Camping is the perfect way to slow down and explore the region during the summer months.
Camping is one of the best options to immerse yourself in the region’s stunning landscape. Wake up looking at Mount Peskett from the Two O’Clock Creek Campground, get an early start by spending the night close to your next adventure or enjoy a quiet night stargazing from your tent.
There are many options to camp throughout the region. Upper Shunda Campground is right in Nordegg, making it the easiest option if you’re planning to spend some time in town. Fish Lake Campground offers powered sites while David Thompson Resort is the only full-service campground in the region.
If you’re feeling more adventurous, check out Alberta Parks campgrounds like Thompson Creek or take it a step further at one of the rustic campsites like Preacher’s Point, Wildhorse Creek or Allstones.
Regardless of how you choose to experience the region, remember that we all have our part to play to keep this a special place to enjoy.
We all have our part to do to keep this place special. Planning ahead is key to ensuring that we all continue to enjoy adventures in the Nordegg & Abraham Lake region. These are a few of the things you can do to help:
Minimize your impact by using existing sites, fire rings and toilets instead of creating your own.
Know about current fire bans, make sure that your fire is completely out before you go and buy firewood instead of cutting down trees. Remember that shooting fireworks is not allowed in the region.
Keep your site clean and your food stored inside your vehicle to help keep our wildlife wild. Always use bear-proof garbage bins.
While alcohol is now permitted in some Alberta Parks day-use areas, none of those are in our region. Alcohol is only allowed at registered campsites.
Be mindful of your neighbours and other visitors, including keeping noise to a minimum.
Be prepared for adventures in a remote area. Explore within your skills to reduce the strain on our volunteer search and rescue team.
Remember that cell service is limited. We recommend carrying a satellite communicator, like a Zoleo, on your adventures.
Support local businesses and communities in Cline River, the Bighorn and Nordegg.
Information provided here may be inaccurate or outdated. Always make sure to obtain current information before going on your adventure.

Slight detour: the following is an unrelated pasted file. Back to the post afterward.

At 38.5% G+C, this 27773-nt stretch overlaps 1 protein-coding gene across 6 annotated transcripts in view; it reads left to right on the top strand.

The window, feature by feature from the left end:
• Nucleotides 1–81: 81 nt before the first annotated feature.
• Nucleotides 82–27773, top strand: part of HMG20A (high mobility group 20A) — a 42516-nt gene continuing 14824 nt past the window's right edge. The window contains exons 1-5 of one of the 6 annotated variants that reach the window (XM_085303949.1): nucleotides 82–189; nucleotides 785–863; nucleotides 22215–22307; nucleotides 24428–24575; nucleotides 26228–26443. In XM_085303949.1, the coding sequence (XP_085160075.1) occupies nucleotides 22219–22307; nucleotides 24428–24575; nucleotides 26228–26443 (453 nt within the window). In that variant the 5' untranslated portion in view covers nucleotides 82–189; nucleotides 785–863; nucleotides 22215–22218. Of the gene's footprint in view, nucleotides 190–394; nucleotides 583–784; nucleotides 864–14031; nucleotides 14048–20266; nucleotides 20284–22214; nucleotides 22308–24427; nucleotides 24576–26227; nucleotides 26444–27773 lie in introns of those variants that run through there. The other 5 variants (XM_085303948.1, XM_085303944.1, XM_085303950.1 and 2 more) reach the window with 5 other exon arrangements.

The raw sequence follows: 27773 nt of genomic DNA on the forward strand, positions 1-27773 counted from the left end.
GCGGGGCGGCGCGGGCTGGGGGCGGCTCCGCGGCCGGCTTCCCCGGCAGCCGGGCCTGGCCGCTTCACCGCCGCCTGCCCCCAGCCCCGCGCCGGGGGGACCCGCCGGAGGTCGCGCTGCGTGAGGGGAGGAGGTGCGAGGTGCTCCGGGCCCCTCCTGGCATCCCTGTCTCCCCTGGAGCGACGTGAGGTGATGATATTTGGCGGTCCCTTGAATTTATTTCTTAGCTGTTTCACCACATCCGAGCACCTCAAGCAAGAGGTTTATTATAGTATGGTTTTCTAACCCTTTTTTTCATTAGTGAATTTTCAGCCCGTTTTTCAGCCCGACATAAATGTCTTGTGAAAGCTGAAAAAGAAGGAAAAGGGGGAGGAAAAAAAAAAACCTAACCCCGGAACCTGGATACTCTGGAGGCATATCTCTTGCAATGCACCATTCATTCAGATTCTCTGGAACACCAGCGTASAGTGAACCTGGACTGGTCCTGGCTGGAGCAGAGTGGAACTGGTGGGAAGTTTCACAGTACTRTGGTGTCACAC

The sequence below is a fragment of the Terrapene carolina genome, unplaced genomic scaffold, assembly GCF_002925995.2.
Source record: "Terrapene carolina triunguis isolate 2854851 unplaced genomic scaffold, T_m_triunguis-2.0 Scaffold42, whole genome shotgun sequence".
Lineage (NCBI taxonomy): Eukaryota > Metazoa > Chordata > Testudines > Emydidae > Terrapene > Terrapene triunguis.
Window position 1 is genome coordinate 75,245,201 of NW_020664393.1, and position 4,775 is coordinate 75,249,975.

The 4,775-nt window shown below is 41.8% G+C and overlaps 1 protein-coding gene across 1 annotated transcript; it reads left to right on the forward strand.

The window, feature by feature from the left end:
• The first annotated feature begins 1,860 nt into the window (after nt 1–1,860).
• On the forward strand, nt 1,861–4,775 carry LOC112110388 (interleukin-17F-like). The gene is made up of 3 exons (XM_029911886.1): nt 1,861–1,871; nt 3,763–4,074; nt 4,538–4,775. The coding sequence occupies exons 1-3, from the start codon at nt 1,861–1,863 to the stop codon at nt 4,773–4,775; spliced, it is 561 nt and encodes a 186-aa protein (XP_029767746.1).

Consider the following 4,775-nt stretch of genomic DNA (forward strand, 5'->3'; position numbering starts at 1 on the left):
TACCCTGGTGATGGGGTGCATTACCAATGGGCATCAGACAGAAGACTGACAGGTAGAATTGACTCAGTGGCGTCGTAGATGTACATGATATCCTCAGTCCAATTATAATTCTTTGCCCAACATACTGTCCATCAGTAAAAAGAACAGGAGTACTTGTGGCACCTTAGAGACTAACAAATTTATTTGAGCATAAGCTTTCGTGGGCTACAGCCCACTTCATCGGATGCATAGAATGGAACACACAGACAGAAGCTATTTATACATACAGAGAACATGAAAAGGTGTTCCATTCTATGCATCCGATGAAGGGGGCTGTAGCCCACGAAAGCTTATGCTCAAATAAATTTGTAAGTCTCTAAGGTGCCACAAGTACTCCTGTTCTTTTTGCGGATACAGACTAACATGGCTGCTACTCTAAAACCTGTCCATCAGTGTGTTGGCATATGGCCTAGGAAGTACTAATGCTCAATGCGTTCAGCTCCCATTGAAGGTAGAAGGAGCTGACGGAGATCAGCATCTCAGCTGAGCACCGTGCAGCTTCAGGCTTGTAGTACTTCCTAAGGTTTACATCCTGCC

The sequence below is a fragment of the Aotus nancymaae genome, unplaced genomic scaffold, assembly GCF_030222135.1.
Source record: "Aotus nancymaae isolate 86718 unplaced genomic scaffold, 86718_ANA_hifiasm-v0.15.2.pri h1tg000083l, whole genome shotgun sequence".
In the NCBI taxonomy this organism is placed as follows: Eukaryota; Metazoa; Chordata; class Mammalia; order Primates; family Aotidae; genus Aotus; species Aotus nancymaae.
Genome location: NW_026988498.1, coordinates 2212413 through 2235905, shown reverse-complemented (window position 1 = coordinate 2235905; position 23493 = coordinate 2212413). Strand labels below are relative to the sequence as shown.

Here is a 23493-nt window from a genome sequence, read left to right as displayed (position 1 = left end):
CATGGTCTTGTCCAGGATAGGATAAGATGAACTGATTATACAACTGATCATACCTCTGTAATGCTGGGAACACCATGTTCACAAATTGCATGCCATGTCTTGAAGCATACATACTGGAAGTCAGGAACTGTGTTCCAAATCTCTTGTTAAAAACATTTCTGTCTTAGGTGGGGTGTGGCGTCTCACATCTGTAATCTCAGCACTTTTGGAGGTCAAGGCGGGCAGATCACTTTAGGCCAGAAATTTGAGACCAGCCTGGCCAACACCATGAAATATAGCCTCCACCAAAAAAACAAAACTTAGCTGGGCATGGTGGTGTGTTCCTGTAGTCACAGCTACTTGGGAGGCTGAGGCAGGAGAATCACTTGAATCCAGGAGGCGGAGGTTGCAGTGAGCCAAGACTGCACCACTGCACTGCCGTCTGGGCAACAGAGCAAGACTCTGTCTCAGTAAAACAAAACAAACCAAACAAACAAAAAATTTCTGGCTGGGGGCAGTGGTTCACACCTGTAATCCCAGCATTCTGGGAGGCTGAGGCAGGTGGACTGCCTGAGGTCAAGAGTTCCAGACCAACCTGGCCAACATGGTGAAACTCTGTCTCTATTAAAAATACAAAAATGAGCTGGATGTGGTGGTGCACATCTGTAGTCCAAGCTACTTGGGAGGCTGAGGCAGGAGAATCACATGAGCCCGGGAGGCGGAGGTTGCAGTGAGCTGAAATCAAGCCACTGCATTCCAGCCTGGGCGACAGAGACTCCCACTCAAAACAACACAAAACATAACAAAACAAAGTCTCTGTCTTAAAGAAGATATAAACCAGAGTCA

Different Styles of Camping
There are a few options when you are trying to decide what type of campgrounds best suit your style. You’ll also find additional services in Nordegg, like an RV dump station available at the Nordegg Lodge and public showers at the Shell.
Most of the campgrounds in the region are classic mountain campsites with somewhat smaller sites set a little further apart in some gorgeous settings. Most have options to accommodate a wide range of accommodations, from RVs to tents, but keep in mind that you’re not likely to find pull-through sites at most of these campgrounds. Typical amenities are gravel pads, picnic tables, fire pits and pit toilets. Firewood and water are not available at most of these campgrounds.
These are new additions to the region that are designed to address issues from overuse at popular random camping locations. Only basic amenities like improved access roads and dry toilets and bear-proof food lockers are available. These sites are included in the Public Lands Camping Pass and all sites are available on a first come first served basis.
Some of these, like Cavalcade, were designed as group sites while most of the other ones are smaller campgrounds that Alberta Parks converted to group camps only a few years ago.
All group campgrounds are managed by Alberta Parks and reservations are required. The minimum number of units is typically 5 for those sites.
Also known as dispersed camping, crown land camping or boondocking, random camping is allowed throughout the region with a few exceptions. A Public Lands Camping Pass is required throughout the region.
Most backcountry campsites in the region have little to no development, except for pit toilets at some locations like Landslide Lake, Pinto Lake and Lake of the Falls. Random camping is generally permitted, except in the Kootenay Plains Ecological Reserve. A Public Lands Camping Pass is required but all sites are available on a first come first served basis.